The journey from your first instructional flight, to the first time you fly (and land!) a glider on your own is an extremely personal and individual one. In practice, how many flights, and over what time period, your training will entail, will depend on a number of factors – including your age, aptitude, confidence, previous experience, and time between training sessions. For this reason, it is impossible to predict in advance how long it will take any given individual to become a glider pilot. The best way to find out, is to start training! Once you begin a series of instructional flights (which you can book online in advance), you will form a better idea of what timeline to expect.
How training is provided
Training is provided in modern two seat gliders by a team of instructors. The training gliders have tandem seating which means one seat is in front of the other – the student pilot sits in the front seat with the instructor in the rear. There are full controls and instruments available in both cockpits. Student pilots will be taken through a standard syllabus established by the British Gliding Association. Progress is continually monitored and logged in the student’s logbook and training record. When a pilot demonstrates proficiency in a particular exercise it is ‘signed off’ by an instructor. A pilot will not be sent solo until all exercises have been ‘signed off’ and the pilot can demonstrate that they are capable of controlling the glider in a safe and efficient manner.
Initial solo flights take place in the two-seater training glider in which the pilot has been trained and these are closely monitored. The ‘new’ solo pilot must complete a check flight with an instructor each day they wish to fly during this initial period. Following successful completion of this stage the pilot is transferred to the club single seater glider where they are expected to fly reasonably frequently to maintain and hone their skills. A pilot is free to ask for a dual instruction flight at any time that they wish to brush up on a particular exercise or aspect of their flying.
Becoming a solo glider pilot is not the end, but only the beginning of what you can hope to accomplish in the sport of gliding. Once you go solo, you can take further steps to develop your skills and qualifications.
FURTHER TRAINING TO SAILPLANE PILOT’S LICENCE (SPL)
To qualify for the Sailplane Pilot’s Licence (SPL) the applicant must demonstrate an adequate level of theoretical knowledge, gliding experience, safe piloting skills and airmanship. The applicant has also to demonstrate his or her ability to soar, to navigate effectively, and to select and fly an approach into a suitable field away from our home airfield.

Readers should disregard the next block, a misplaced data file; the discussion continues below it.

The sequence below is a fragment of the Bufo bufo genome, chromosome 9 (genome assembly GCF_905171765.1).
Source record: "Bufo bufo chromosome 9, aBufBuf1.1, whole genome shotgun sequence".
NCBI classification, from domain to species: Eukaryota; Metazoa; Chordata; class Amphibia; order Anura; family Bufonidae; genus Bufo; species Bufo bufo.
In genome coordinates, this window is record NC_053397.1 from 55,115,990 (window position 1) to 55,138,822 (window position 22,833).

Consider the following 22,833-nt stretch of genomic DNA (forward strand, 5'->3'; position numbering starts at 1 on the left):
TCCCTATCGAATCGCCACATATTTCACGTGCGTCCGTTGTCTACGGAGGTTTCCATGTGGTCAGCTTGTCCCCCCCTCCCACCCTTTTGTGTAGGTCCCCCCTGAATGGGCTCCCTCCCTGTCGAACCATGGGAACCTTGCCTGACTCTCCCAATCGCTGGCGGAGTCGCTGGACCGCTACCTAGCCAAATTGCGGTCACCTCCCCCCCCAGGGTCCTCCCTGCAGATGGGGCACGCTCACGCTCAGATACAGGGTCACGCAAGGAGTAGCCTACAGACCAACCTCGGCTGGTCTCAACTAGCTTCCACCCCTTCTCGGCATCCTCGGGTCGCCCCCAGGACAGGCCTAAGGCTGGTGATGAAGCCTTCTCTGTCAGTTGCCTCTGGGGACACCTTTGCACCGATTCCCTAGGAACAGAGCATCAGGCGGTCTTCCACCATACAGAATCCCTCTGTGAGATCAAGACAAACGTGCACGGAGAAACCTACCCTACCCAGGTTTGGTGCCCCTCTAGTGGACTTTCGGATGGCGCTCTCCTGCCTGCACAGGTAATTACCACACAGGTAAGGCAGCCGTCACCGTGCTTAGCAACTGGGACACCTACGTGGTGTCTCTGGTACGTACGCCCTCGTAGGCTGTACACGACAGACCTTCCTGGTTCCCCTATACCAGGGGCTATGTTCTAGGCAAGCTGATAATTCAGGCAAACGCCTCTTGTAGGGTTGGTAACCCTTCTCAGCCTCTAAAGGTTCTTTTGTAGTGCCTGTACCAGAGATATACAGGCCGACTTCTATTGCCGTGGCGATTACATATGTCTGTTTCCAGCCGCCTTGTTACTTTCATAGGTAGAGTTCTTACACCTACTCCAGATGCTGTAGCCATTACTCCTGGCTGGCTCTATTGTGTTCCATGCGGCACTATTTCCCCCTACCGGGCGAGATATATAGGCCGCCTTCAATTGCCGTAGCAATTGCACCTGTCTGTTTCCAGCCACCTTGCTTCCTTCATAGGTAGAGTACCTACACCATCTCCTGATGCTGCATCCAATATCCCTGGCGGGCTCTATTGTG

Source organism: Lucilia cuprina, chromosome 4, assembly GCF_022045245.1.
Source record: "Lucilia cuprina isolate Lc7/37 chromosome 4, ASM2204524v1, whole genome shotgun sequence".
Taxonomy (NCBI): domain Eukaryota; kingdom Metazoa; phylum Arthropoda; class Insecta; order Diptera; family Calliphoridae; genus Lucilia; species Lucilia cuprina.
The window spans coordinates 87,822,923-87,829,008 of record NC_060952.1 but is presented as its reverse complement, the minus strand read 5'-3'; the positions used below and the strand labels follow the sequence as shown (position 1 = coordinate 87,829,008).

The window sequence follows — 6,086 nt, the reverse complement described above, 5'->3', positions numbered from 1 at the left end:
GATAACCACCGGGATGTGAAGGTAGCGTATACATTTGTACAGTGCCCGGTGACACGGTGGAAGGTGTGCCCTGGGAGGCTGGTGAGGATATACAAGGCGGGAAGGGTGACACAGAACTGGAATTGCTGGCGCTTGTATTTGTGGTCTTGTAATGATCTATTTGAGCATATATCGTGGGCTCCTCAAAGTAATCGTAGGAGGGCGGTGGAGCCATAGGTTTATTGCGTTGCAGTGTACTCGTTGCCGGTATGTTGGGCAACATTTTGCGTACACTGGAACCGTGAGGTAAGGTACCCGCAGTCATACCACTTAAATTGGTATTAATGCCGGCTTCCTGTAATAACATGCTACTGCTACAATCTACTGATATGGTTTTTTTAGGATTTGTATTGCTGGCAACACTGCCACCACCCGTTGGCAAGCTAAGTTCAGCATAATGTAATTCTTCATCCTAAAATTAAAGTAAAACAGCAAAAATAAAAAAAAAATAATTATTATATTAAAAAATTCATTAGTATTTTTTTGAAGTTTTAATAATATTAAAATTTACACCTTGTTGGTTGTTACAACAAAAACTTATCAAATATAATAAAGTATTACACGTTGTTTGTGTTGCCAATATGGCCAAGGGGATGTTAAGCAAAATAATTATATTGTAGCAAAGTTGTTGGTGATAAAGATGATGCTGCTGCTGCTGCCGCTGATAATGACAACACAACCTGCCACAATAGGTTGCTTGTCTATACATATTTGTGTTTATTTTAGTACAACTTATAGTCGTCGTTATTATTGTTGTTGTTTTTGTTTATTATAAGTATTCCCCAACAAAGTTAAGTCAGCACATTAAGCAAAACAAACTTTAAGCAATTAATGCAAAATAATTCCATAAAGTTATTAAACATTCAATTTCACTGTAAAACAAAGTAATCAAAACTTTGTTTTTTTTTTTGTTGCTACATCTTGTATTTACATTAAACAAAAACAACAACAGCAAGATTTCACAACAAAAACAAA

The Silver badge is an important landmark for all glider pilots. With the Silver badge, a pilot is able to fly without checks on any day, provided they are current. It is also the minimum requirement for getting a competition license and entering gliding competitions. The Silver badge consists of three parts:
Distance: A flight of 50km from your home field.
Height: A height gain of 1000m in flight (3300ft).
Duration: A flight of 5 hours duration.
The Gold badge marks the pilot with a higher level of experience and consists of three parts:
Distance: A flight of 300km or more from your home field over a declared course.
Height: A height gain of 3000m in flight (10,000ft).
Duration: A flight of 5 hours duration (can be the same flight as for Silver).
Finally, the Diamond badge is the highest level of qualification a gliding pilot can attain. It consists of three parts:
Goal: A flight of 300km or more over a declared triangular course.
Distance: A flight of 500km or more over a declared course.
Height: A height gain of 5000m in flight (16,000ft).
Aerobatics are an established and growing part of gliding. Almost all gliders are certified for aerobatic flight of some description and many pilots enjoy carrying out simple manoeuvres having completed any necessary training. There are gliders that have been specifically designed to carry out aerobatics, including two seat gliders such as the MDM Fox. Aerobatics are an excellent means of improving pilot skills and developing pilot confidence. Many glider pilots go on to gain an aerobatics badge, a BGA and British Aerobatic Association award that recognises increasingly skilled levels of achievement from standard through to unlimited. If you want to learn how to fly aerobatics, please talk to the club CFI.
For further information on endorsements and badges please refer to the official BGA website – www.gliding.co.uk.